“My Dear Chicky Dicky Darlint” began a letter from suffrage leader Susan B. Anthony to her lover Anna Dickenson. In this l868 letter, Anthony professed her love to Anna and counseled her to commit herself to the cause of women’s rights rather than marry a man. Although Anthony and Dickenson would not have used the term lesbian to define themselves (or even been familiar with the word), Lillian Faderman contends that their lives could be described as lesbian.
To Believe in Women: What Lesbians Have Done For America focuses on 19th and early 20th century women for whom the adjective lesbian “accurately describes their committed domestic, sexual, and/or affectional experiences.” Faderman argues that these women emerged as leaders in early struggles for women’s rights precisely because their lesbian lifestyle provided them the freedom to commit themselves to the cause much more effectively than had they lived in a heterosexual arrangement.
Freedom from the roles of wife and mother gave lesbian women the luxury to dedicate themselves to women’s rights. It also gave them an extra incentive to fight for equality, as they did not rely on a man’s income for their livelihood. Resisting the norms of proper female behavior, women who rejected marriage had far less to lose than their heterosexual sisters whose activism may have offended potential husbands. Lesbian women’s commitments to each other, and their independence from heterosexual limitations, best positioned them to “wage the necessary grueling and often brutal battles on behalf of women.”
Faderman divides her book into four sections. She describes how these pioneering lesbian women pursued suffrage, social justice, education, and the professions for themselves and, by extension, for all women. From the outset, women who loved other women were often at the head of movements for women’s equality.
From Susan B. Anthony to Carrie Chapman Catt, lesbian suffrage leaders collaborated with their female partners. Personally and politically they stood side by side, offering each other the strength and encouragement needed to persevere. When Catt died, she arranged to be buried in a double plot with her life partner, Mollie Hay. On the gravestone that covers them both, Catt had inscribed: “Here lie two friends, for thirty-eight years united in service to a great cause.”
Working to create a more just world for women demanded the collaboration not only of individual lesbian couples, but of a vast network. Many of the leading women in New Deal politics moved in the same circle of friends. Their success depended on utilizing their networks to help one another into positions of power. First Lady Eleanor Roosevelt (herself a member of lesbian circles) brought “unprecedented female political leadership to the Democratic Party.”
In the battle for women’s equal education, the president of Bryn Mawr College, M. Carey Thomas, networked with lesbian friends in the Women’s Trade Union League to establish a summer school for working-class women. In the professional realm, perhaps the most hostile environment to women, pioneering lesbian lawyer Florence Allen recognized that “females could succeed only by acting as a constituency and noisily pushing for one another.” Other lesbian women served as Allen’s major mentors and supporters.
As Faderman chronicles the contributions of specific lesbian women to America, she also provides the social context to understand the shifting ideologies of womanhood and same-sex relationships in which these women lived. Anti-suffragists—those men and women who opposed granting women the vote—believed that real women neither wanted nor needed the vote. Victorian ideology dictated that “true women” had the protection of men and therefore did not need the vote. Society labeled women “unsexed” if they rejected their true nature of womanhood as dependent on men. Still, lesbian women in the nineteenth century were not deterred by this label.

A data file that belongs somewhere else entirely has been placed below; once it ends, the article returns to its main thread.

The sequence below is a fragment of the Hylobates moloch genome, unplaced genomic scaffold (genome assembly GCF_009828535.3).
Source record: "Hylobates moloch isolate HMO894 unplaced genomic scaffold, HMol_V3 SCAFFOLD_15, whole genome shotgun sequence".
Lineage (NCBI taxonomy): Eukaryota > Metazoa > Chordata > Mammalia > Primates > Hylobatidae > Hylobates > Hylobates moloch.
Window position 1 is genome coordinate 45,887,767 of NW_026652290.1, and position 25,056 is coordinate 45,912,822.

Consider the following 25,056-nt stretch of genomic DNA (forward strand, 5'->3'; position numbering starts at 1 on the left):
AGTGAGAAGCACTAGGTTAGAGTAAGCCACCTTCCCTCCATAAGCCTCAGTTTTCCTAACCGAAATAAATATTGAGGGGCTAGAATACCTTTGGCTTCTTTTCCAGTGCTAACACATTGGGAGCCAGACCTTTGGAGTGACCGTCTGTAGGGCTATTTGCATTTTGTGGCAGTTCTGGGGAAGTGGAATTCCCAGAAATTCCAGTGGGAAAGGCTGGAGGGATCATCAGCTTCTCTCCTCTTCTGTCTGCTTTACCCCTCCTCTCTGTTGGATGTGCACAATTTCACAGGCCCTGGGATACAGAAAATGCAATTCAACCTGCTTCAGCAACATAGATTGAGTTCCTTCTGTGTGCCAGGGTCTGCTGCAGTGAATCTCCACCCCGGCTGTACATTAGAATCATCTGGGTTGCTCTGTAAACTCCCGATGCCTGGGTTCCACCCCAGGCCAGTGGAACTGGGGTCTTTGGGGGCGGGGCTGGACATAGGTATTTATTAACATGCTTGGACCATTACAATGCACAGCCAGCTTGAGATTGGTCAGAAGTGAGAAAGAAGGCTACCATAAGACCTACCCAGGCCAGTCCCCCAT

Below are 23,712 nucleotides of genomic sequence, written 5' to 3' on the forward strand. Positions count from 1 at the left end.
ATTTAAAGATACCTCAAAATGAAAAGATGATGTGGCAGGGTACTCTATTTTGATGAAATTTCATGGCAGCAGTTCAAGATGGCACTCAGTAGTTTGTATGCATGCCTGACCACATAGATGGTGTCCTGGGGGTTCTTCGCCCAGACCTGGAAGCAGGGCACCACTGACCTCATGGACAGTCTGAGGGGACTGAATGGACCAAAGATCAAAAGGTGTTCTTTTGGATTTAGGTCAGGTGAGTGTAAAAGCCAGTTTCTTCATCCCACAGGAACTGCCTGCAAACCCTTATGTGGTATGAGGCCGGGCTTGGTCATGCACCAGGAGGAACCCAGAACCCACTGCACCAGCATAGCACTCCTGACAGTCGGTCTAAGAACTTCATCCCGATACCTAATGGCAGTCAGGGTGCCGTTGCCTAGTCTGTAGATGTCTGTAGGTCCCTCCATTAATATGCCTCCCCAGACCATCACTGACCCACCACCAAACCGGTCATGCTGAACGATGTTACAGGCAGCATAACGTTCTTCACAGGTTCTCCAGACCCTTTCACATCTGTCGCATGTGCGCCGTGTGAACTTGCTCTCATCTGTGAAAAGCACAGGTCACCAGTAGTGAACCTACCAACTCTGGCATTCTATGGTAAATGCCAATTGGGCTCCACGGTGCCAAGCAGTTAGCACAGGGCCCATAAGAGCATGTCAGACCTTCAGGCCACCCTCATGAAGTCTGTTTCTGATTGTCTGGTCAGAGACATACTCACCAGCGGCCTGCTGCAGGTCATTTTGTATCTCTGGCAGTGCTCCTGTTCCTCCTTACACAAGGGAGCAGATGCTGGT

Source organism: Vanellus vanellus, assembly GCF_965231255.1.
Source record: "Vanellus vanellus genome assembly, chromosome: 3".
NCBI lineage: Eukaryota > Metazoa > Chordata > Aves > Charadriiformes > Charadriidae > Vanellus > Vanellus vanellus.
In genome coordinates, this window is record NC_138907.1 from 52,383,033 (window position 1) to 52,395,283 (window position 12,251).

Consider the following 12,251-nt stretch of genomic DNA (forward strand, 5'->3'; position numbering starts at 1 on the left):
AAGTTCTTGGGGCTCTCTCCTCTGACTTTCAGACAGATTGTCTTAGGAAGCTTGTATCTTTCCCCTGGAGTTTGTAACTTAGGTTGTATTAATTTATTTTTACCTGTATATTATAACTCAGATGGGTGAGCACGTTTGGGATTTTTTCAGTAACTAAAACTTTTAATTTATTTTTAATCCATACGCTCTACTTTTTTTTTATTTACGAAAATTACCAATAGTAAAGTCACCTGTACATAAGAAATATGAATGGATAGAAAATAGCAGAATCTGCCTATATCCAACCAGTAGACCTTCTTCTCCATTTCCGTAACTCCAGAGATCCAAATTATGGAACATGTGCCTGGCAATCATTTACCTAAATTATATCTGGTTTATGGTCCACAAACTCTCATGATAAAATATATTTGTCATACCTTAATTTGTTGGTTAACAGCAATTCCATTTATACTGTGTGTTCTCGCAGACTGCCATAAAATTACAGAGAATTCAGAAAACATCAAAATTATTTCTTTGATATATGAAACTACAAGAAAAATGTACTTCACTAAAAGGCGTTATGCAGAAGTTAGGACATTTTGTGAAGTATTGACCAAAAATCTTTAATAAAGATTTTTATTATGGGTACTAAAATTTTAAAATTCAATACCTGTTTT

The label of “unsexed” seemed relatively innocuous compared to the ideology created by sexologists in the post-World War I era. Sexologists, led by Freud, deemed women who rejected the norms of womanhood sexually “inverted.” The virulence of this new notion created a more dangerous atmosphere as inversion suggested abnormality, pathology, and disease. This ideology, combined with the post- World War II obsession with creating the perfect heterosexual nuclear family, resulted in the vilification of female same-sex love between 1920 and 1970. This era also saw a related lull in women’s rights activity. Not until the mid-sixties did the movement pick up and lesbian women again begin to express their love for each other with relative impunity.
Faderman deserves much credit for her finely detailed documentation of the activist world of same-sex love between women. Until recently, much of lesbian history has been, if not nonexistent then largely invisible. Faderman’s pioneering efforts to create a “lesbian history” began in 1981 with the publication of the now classic text, Surpassing the Love of Men: Romantic Friendship and Love Between Women from the Renaissance to the Present. Faderman’s other works include Chloe Plus Olivia: An Anthology of Lesbian Literature from the Seventeenth Century to the Present (1994) and Odd Girls and Twilight Lovers: A History of Lesbian Life in Twentieth Century America (1991). To Believe in Women, Faderman’s most ambitious work to date, complements this impressive collection of lesbian history.
Homophobia has, for too long, hidden lesbian contributions to society. Without reservation, Faderman prompts us to proudly proclaim and reclaim the accomplishments of lesbian women.